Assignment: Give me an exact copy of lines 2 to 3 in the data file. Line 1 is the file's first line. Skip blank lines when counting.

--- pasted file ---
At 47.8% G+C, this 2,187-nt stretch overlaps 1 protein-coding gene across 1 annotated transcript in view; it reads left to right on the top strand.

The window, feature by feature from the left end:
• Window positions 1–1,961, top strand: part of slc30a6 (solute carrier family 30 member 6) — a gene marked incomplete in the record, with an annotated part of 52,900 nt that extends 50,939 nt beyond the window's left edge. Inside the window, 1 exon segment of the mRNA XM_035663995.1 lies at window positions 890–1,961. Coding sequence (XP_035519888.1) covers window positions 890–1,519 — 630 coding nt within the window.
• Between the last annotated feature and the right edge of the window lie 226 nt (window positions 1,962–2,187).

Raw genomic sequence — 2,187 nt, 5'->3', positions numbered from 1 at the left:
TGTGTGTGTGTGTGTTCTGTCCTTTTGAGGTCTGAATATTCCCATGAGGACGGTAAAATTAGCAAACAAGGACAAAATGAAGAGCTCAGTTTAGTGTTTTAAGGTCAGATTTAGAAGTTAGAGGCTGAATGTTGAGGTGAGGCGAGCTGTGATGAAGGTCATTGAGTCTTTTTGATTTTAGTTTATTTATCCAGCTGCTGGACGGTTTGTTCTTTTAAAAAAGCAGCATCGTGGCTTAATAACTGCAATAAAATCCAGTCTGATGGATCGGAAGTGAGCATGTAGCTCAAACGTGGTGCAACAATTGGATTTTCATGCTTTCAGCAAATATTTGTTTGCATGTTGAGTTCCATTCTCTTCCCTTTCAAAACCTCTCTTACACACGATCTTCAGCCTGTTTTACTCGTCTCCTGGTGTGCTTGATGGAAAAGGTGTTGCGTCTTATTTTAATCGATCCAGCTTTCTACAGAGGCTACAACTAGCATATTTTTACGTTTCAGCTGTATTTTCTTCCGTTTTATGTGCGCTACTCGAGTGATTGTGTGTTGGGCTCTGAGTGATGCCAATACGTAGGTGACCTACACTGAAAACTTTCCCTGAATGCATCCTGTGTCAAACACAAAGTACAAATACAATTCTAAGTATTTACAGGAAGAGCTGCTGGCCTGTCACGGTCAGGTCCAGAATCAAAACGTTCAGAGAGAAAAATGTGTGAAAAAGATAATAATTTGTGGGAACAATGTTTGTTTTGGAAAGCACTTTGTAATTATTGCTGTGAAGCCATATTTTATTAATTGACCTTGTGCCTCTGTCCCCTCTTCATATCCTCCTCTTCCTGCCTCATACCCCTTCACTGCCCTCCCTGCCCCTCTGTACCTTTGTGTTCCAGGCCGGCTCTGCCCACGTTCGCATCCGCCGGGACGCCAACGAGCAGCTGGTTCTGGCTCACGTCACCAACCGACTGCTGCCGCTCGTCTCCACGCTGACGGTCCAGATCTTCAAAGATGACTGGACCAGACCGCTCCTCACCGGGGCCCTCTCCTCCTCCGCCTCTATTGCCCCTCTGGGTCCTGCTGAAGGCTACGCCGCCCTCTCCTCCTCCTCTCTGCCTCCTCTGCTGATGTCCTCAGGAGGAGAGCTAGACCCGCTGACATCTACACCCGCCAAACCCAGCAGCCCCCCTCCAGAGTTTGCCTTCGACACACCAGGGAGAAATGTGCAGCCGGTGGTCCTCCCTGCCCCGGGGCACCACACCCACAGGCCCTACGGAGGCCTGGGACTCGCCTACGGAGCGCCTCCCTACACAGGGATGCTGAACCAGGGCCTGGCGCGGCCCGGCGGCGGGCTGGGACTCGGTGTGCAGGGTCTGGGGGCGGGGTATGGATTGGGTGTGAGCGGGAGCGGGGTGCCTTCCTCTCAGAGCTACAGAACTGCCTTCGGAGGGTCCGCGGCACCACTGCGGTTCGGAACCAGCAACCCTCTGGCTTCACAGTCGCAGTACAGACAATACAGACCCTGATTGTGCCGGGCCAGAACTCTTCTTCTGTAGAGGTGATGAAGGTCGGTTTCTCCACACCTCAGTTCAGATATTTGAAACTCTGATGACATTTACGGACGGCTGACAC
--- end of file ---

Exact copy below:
The window, feature by feature from the left end:
• Window positions 1–1,961, top strand: part of slc30a6 (solute carrier family 30 member 6) — a gene marked incomplete in the record, with an annotated part of 52,900 nt that extends 50,939 nt beyond the window's left edge. Inside the window, 1 exon segment of the mRNA XM_035663995.1 lies at window positions 890–1,961. Coding sequence (XP_035519888.1) covers window positions 890–1,519 — 630 coding nt within the window.